Not too big to bail: Wells Fargo exec responsible for scam retires with $124.6mn

Not too big to bail: Wells Fargo exec responsible for scam retires with $124.6mn
Days after Wells Fargo was discovered to be opening unauthorized fee-accruing accounts for customers, head of community banking Carrie Tolstedt decided to retire. Her exact role in the scheme remains unclear, but her generous paycheck is raising eyebrows.

Carrie Tolstedt announced in July that she was deciding to "retire at year's end after a long and successful career."

Her timing is somewhat curious, given that on Thursday, Wells Fargo received the largest penalties imposed by the Consumer Financial Protection Bureau (CFPB) for unethical behavior that stemmed from the department Tolstedt oversaw, Fortune reported.

It is even more curious now that she is walking away with nearly $125 million in salary, stocks, options and Wells Fargo shares, because she retired. Had she been fired, she would have had to forfeit at least $45 million, according to Fortune.

READ MORE: Another day, another $185mn: Wells Fargo fined for opening fake accounts

In a settlement with the Los Angeles City Attorney, Office of the Comptroller of the Currency and CFPD, Wells Fargo was ordered to pay $185 million to settle charges that resulted from employees fraudulently opening up unauthorized fee-generating accounts in customers’ names, in order to reach sales targets and receive bonuses, according CFPB director Richard Cordray.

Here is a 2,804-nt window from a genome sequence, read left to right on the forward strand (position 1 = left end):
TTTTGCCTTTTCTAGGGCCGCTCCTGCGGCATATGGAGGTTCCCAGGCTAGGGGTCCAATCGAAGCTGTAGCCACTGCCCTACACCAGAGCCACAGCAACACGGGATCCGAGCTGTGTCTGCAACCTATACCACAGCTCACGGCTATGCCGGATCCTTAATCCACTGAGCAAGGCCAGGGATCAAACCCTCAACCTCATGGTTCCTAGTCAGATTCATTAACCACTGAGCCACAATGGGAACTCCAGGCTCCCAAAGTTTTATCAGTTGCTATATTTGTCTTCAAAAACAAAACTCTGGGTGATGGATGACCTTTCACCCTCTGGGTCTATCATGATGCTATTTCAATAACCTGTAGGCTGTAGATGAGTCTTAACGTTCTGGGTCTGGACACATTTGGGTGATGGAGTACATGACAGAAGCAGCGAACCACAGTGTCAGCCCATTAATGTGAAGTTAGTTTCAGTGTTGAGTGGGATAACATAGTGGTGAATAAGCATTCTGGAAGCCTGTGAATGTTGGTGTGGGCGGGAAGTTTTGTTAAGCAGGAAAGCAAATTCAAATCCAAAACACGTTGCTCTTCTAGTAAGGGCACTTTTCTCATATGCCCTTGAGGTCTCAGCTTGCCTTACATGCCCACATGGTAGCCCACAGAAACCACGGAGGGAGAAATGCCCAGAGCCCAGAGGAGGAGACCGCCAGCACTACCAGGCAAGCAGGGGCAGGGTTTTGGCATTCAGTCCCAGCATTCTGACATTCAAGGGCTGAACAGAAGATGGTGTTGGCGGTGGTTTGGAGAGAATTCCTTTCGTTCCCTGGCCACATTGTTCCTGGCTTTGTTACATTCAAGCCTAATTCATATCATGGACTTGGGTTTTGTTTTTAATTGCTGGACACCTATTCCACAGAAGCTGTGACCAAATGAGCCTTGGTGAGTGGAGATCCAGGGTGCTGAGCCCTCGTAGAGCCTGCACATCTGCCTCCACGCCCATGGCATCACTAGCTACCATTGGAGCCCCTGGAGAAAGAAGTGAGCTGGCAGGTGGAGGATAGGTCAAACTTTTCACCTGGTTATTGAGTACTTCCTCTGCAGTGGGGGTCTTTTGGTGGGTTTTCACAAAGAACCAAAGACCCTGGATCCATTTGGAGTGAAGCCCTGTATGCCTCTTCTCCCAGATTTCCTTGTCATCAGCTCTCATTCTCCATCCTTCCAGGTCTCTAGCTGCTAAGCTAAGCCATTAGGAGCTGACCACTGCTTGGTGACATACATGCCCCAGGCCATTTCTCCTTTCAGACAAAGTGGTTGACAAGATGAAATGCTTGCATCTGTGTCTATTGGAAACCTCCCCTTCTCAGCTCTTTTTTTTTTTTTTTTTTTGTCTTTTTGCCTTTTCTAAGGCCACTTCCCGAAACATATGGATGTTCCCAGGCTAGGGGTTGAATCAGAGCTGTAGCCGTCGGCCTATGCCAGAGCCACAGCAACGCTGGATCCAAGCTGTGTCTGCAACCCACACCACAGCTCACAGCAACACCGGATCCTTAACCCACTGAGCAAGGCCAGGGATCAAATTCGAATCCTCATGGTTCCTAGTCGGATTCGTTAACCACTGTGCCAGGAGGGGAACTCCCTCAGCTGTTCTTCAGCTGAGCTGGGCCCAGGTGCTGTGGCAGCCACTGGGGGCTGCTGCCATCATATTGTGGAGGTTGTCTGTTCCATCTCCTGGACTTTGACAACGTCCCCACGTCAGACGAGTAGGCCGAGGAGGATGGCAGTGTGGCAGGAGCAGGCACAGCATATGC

Where Tolstedt fits into all this is murky. Her department was the one found responsible for opening up over 2,000 unauthorized customer accounts that were so commonplace that employees internally referred to the practice as “sandbagging.

It is also unclear how her nine-figure paycheck factors into this, if at all. She is receiving $124.6 million in back pay, which is about 75 percent of the GDP of the Falkland Islands. Neither the lawsuit from the CFPD, nor from the LA City Attorney mention Tolstedt by name, and she managed parts of the five-year long purge of employees who participated in sandbagging, Fortune reported.

On the other hand, the charges from the CFPB allege that Wells Fargo was aware of the behaviors of its employees long before it began purging guilty parties from its ranks. In addition, the proxy statement from Wells Fargo often cited “cross-selling ratios” as a reason for her $9 million annual pay. In a class action lawsuit from former employees, failing to meet cross-selling goals could result in termination.

In addition, three-quarters of the fraudulent accounts came from the community banking department, along with 565,000 unauthorized credit card applications, according to Fortune.

Wells Fargo does have a claw back policy, meaning that they can take back any bonus pay from former executives if it’s found that their conduct harmed the bank or its reputation or if they failed to “identify or manage” risks in their departments.

The bank’s statement on her retirement from July that refers to her as “a 30-plus year veteran of financial services with 27 years at Wells Fargo,” and “a leader in building and deepening customer loyalty and team member engagement across the business” has not been amended to suggest any wrongdoings.